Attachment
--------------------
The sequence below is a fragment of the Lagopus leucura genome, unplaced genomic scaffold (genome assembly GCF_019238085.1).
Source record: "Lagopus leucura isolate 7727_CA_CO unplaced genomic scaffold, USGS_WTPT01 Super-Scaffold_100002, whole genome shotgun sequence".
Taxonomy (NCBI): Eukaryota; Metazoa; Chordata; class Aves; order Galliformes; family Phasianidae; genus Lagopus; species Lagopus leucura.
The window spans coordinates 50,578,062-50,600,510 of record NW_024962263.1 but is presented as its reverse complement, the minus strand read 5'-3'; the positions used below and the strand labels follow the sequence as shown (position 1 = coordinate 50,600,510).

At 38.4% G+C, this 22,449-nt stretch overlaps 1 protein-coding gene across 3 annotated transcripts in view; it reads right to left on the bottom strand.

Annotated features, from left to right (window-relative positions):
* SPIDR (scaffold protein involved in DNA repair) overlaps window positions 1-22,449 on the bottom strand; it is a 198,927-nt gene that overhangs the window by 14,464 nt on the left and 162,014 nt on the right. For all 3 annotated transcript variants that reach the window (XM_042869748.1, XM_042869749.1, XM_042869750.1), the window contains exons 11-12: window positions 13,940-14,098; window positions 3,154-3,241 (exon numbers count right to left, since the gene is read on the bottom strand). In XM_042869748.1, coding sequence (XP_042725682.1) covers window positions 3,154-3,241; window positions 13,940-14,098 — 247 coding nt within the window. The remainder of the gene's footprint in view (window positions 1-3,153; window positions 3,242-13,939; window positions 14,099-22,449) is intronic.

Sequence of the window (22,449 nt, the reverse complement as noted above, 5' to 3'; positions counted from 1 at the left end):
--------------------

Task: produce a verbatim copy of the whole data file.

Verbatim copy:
The sequence below is a fragment of the Lagopus leucura genome, unplaced genomic scaffold (genome assembly GCF_019238085.1).
Source record: "Lagopus leucura isolate 7727_CA_CO unplaced genomic scaffold, USGS_WTPT01 Super-Scaffold_100002, whole genome shotgun sequence".
Taxonomy (NCBI): Eukaryota; Metazoa; Chordata; class Aves; order Galliformes; family Phasianidae; genus Lagopus; species Lagopus leucura.
The window spans coordinates 50,578,062-50,600,510 of record NW_024962263.1 but is presented as its reverse complement, the minus strand read 5'-3'; the positions used below and the strand labels follow the sequence as shown (position 1 = coordinate 50,600,510).

At 38.4% G+C, this 22,449-nt stretch overlaps 1 protein-coding gene across 3 annotated transcripts in view; it reads right to left on the bottom strand.

Annotated features, from left to right (window-relative positions):
* SPIDR (scaffold protein involved in DNA repair) overlaps window positions 1-22,449 on the bottom strand; it is a 198,927-nt gene that overhangs the window by 14,464 nt on the left and 162,014 nt on the right. For all 3 annotated transcript variants that reach the window (XM_042869748.1, XM_042869749.1, XM_042869750.1), the window contains exons 11-12: window positions 13,940-14,098; window positions 3,154-3,241 (exon numbers count right to left, since the gene is read on the bottom strand). In XM_042869748.1, coding sequence (XP_042725682.1) covers window positions 3,154-3,241; window positions 13,940-14,098 — 247 coding nt within the window. The remainder of the gene's footprint in view (window positions 1-3,153; window positions 3,242-13,939; window positions 14,099-22,449) is intronic.

Sequence of the window (22,449 nt, the reverse complement as noted above, 5' to 3'; positions counted from 1 at the left end):